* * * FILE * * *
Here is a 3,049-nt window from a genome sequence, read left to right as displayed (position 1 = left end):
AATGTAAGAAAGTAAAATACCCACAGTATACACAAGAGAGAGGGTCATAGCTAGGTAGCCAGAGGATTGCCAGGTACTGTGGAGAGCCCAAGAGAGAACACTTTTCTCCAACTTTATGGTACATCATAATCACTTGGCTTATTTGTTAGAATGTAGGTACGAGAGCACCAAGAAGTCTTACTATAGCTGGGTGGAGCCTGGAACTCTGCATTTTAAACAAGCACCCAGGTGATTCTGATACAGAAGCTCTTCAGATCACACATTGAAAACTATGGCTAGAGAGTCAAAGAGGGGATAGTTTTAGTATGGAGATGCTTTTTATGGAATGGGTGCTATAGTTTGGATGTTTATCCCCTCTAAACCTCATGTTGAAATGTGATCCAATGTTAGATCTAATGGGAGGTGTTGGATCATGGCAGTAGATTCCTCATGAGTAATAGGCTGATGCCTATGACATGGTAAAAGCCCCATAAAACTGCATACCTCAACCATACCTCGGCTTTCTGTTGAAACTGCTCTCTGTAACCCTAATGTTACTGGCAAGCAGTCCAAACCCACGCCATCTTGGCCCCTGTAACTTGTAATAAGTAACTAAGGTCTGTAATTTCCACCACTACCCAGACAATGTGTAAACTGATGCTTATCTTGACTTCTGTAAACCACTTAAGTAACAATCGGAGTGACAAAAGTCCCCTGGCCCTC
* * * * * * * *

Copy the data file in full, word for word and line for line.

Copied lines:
Here is a 3,049-nt window from a genome sequence, read left to right as displayed (position 1 = left end):
AATGTAAGAAAGTAAAATACCCACAGTATACACAAGAGAGAGGGTCATAGCTAGGTAGCCAGAGGATTGCCAGGTACTGTGGAGAGCCCAAGAGAGAACACTTTTCTCCAACTTTATGGTACATCATAATCACTTGGCTTATTTGTTAGAATGTAGGTACGAGAGCACCAAGAAGTCTTACTATAGCTGGGTGGAGCCTGGAACTCTGCATTTTAAACAAGCACCCAGGTGATTCTGATACAGAAGCTCTTCAGATCACACATTGAAAACTATGGCTAGAGAGTCAAAGAGGGGATAGTTTTAGTATGGAGATGCTTTTTATGGAATGGGTGCTATAGTTTGGATGTTTATCCCCTCTAAACCTCATGTTGAAATGTGATCCAATGTTAGATCTAATGGGAGGTGTTGGATCATGGCAGTAGATTCCTCATGAGTAATAGGCTGATGCCTATGACATGGTAAAAGCCCCATAAAACTGCATACCTCAACCATACCTCGGCTTTCTGTTGAAACTGCTCTCTGTAACCCTAATGTTACTGGCAAGCAGTCCAAACCCACGCCATCTTGGCCCCTGTAACTTGTAATAAGTAACTAAGGTCTGTAATTTCCACCACTACCCAGACAATGTGTAAACTGATGCTTATCTTGACTTCTGTAAACCACTTAAGTAACAATCGGAGTGACAAAAGTCCCCTGGCCCTC